Well, when it came to our approach, as you know as a puppeteer yourself, the puppets dictate a lot. You have all kinds of ideas in your head, and then you pick up one of the puppets for the first time and you think “ah, it’s going to be like that is it!” They were beautifully built by Mackinnon & Saunders, but were very heavy.  We also had some issues with the rigging.  So ultimately, much of what we were doing on the pilot was on-the-spot problem solving.  Luckily, the team I had around me were excellent, and once we were up and running things went relatively smoothly.  These new puppets are very removed from the classic Thunderbirds puppets. 

The most obvious change is that they aren’t marionettes.  They are essentially hi tech bunraku puppets with an animatronic element.  The bodies (arms, legs, torso, head) are all operated via rods, with various access points depending on what’s needed.  The face, however, is operated via an RC unit using cutting edge animatronics.  It’s the best possible mixture of old and new techniques.  The faces are capable of an impressive range of emotions.  There are a couple of shots in the minisode that really show this off I think.  I really wanted the puppets to feel REAL.  Now, this doesn’t always mean trying to ape realistic movements. It means that they feel real in the context of this clearly defined universe they inhabit. One of the things I learned from the pilot is that I think we can push the characters a little more, make the movements bigger, the expressions a little larger. When you do this the performances really pop. We were trying to play things small and realistic. We can dare to be bigger.

From a puppeteers perspective what are the particular challenges that you are faced with on this project and what makes it unlike other shows you have worked on?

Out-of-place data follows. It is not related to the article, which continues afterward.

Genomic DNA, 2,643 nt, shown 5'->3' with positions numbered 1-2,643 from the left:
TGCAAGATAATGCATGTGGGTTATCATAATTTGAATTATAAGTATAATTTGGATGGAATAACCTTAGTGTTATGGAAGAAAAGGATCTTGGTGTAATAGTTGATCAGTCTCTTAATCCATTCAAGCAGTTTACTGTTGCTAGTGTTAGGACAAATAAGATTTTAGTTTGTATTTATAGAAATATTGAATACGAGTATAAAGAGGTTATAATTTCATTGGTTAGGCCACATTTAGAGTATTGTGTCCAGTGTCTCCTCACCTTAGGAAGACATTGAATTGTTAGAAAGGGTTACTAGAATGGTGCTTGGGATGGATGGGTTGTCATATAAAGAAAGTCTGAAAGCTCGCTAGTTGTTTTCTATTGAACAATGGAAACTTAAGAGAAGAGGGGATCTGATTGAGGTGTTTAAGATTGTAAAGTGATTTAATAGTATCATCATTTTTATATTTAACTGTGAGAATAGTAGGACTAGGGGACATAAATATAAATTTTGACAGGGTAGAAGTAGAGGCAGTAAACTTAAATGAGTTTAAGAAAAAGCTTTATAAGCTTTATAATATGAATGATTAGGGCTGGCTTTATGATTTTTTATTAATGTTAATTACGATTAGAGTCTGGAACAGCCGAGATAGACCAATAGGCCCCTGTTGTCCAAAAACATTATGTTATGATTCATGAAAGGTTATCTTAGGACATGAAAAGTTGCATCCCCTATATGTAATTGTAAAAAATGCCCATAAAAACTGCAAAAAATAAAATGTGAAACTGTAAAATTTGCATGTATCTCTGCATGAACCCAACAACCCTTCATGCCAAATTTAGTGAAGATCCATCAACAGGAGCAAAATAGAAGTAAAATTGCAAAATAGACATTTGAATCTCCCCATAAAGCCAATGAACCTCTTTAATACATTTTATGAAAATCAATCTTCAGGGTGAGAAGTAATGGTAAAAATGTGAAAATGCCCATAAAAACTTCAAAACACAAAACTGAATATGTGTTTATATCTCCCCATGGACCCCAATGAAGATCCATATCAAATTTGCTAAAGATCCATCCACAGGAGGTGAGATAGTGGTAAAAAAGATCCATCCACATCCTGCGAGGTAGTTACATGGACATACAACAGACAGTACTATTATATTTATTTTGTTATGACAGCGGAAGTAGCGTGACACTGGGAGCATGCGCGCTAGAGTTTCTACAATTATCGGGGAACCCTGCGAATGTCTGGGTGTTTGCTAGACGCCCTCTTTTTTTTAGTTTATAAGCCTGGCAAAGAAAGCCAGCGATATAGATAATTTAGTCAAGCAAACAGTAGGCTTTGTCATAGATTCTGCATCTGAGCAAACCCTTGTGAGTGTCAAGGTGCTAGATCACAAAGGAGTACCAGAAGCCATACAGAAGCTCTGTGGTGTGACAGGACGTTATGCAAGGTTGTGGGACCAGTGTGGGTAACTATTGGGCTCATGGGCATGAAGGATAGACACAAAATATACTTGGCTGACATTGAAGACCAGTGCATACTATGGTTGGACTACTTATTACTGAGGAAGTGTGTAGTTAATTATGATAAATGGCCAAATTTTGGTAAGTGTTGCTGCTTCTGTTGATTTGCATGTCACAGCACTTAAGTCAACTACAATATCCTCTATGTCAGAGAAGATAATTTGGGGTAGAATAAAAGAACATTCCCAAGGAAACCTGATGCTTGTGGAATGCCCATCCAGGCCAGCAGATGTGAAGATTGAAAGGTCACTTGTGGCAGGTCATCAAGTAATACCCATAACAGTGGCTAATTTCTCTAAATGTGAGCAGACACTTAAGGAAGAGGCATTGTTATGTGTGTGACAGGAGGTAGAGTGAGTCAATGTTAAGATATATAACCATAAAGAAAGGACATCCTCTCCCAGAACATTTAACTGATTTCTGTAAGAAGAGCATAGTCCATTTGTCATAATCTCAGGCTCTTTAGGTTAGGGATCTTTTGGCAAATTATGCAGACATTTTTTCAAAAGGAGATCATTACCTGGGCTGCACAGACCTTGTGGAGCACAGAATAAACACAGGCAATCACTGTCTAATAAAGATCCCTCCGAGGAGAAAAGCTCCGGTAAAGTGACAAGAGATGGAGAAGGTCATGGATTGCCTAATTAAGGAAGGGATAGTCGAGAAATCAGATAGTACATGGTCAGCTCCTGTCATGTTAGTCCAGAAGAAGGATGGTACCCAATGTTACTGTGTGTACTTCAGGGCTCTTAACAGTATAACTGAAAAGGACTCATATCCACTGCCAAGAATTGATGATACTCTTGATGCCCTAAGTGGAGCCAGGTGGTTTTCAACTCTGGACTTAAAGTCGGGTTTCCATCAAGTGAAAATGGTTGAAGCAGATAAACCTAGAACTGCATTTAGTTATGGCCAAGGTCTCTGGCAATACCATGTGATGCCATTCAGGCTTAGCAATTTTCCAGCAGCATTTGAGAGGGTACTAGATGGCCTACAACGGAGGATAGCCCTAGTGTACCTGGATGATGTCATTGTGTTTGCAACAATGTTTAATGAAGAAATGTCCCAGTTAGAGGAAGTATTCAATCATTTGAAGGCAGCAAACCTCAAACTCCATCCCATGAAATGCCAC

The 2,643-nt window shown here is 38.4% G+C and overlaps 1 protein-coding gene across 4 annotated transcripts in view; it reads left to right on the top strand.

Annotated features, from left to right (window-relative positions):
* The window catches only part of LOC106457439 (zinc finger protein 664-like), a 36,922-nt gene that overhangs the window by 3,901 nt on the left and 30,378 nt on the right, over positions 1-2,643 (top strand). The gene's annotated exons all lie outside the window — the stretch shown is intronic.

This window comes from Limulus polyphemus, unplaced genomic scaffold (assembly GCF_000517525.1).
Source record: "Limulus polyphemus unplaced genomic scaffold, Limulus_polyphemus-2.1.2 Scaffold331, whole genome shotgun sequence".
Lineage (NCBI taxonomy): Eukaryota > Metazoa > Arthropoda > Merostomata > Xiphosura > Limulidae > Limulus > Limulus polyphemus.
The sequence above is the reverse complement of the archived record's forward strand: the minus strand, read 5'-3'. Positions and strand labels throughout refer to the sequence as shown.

The time! We had very little time to rehearse. Literally a day or two. This was simply because I was brought into the process so late.  Admittedly, the situation was very different on Firestorm, so the whole timeline was very compressed. Once I was brought on board, I frantically made a lot of phone calls and got my team together. I then went to the set and met Jamie for the first time face-to-face.

Then a few days later we were shooting! It was an abject lesson on thinking on your feet. In that kind of situation, I firmly believe that the best thing to do is just get on with it. Get into the set and work things out.  Sometimes that can be more effective than being in a rehearsal space for days in a little bubble.  I’m sure you’ve worked on things where you have the rehearsal period, and then you go to shoot it and discover that you can’t do what you rehearsed because of the layout of the set.  Square one! In the case of Firestorm we just had to leap into it and make it work. I wish that the TV and film industry would factor in more time, ANY time, for rehearsal. But It’s getting less and less. 

Key to all Gerry Anderson’s shows are the models and the in-camera special effects. In the minisode there are some hair-raising moments and terrifying explosions! How was it working as a puppeteer amongst this aspect of the production?